The unemployment rate increased by 11% in March.

Austria’s unemployment rate rose by double digits in March for the first time in months, according to the Employment Service (AMS). The number of people registered with AMS increased by 11 percent compared to the previous year, with almost 36,000 more people. Of these, 291,468 were directly registered while 78,172 were participating in AMS training programs.

The rise in unemployment was most significant in the construction and industry sectors. Men and younger people were disproportionately affected. Despite this, older employees aged 60 and over saw a recent increase in employment. The Chamber of Labor expressed concern about the rise in long-term unemployment, particularly affecting those with health issues and older individuals. They also raised concerns about the financial difficulties faced by households affected by unemployment.

Labour Minister Martin Kocher acknowledged the challenging economic environment, with the unemployment rate standing at 7.5 percent in March 2019 before the pandemic hit. The current rate of 6.2 percent is still higher than pre-pandemic levels. He expressed concern about the mismatch between rising unemployment and the demand for skilled workers, particularly in sectors like tourism.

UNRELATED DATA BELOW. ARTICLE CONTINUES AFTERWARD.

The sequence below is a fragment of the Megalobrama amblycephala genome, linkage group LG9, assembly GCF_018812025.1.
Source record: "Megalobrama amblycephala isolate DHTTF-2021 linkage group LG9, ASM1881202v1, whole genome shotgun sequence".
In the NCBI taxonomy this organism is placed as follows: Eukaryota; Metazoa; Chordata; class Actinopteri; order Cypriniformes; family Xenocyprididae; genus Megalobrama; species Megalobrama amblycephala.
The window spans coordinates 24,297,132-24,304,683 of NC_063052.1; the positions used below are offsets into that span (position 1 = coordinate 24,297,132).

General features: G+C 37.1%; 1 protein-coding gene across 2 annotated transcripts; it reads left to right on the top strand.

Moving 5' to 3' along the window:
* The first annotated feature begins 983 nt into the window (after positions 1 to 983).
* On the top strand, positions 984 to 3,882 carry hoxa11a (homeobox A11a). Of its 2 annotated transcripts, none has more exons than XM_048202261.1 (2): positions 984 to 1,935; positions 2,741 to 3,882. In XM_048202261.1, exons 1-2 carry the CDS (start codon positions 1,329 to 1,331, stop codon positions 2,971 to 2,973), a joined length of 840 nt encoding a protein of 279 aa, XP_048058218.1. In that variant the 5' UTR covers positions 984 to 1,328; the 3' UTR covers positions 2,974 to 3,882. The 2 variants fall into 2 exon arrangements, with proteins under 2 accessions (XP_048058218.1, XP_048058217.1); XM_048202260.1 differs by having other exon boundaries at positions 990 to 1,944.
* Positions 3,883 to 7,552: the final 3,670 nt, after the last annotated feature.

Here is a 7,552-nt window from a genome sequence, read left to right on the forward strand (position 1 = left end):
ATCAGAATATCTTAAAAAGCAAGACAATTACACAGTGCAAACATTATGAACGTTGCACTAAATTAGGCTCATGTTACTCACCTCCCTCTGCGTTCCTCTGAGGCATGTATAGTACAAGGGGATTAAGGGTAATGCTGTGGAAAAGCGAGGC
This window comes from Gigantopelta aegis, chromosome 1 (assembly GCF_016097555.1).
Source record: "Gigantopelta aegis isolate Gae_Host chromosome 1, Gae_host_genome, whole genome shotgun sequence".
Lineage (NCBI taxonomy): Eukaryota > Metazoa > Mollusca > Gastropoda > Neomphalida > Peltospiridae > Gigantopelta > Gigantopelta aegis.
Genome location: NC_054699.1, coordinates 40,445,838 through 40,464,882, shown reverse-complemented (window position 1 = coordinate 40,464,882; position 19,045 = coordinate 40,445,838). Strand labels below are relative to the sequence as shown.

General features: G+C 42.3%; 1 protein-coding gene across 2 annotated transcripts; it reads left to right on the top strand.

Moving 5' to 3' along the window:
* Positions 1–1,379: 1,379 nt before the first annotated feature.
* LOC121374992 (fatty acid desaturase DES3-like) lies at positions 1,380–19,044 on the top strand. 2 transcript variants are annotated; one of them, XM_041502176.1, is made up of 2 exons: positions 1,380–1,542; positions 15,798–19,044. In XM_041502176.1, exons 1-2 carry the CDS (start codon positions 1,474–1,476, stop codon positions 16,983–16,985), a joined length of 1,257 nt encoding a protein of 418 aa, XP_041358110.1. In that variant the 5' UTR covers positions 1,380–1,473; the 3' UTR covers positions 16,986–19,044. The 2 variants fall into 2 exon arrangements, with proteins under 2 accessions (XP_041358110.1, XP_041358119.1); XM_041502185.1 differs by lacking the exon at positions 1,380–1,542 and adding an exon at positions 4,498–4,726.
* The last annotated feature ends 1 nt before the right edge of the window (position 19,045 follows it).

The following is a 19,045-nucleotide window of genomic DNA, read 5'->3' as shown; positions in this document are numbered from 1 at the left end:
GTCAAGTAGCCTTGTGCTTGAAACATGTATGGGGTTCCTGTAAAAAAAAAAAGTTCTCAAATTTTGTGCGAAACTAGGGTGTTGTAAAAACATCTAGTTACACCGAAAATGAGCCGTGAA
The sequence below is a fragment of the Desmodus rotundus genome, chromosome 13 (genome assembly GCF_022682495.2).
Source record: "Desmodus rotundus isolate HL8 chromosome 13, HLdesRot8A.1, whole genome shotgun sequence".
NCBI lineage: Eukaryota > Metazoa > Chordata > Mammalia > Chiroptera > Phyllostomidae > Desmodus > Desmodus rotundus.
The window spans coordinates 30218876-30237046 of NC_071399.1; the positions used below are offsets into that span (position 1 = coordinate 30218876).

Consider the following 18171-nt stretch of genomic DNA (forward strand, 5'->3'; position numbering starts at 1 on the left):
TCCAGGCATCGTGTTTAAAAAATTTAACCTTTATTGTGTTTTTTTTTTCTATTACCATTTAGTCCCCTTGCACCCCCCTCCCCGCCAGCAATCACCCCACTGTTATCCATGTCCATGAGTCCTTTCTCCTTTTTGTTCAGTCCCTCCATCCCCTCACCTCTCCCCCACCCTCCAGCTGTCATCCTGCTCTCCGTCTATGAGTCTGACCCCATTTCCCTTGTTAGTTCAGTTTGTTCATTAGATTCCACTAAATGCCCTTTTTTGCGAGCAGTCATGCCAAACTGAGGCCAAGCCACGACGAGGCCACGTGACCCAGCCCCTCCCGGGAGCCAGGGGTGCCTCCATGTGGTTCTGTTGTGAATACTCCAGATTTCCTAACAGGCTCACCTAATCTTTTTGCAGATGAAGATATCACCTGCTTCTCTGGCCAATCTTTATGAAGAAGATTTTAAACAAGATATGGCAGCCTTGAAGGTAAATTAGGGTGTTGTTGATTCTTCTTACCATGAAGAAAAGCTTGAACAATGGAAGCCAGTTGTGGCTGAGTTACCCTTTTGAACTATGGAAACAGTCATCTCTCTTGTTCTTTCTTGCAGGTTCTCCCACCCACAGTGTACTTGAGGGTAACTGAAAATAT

The ÖGB managing director also raised concerns about the government’s lack of action to address rising unemployment figures. Amidst criticisms from opposition parties, calls were made for an increase in work permits to address labor market challenges. Despite this, there is still high demand for skilled workers reported to AMS across various sectors like electrical installation and cooking as indicated by skilled labor barometer.

Johannes Kopf, boss of AMS expressed his concern over the development stating that it was particularly bad given favorable employment conditions around Easter time. He noted that Austria was still in a clear recession and that rapid recovery reducing unemployment was unlikely due to high inflation and excess personnel capacity in companies.

Overall, Austria’s economy is facing challenges as jobless numbers rise despite government efforts to address them through training programs and work permits initiatives.

By Aiden Johnson

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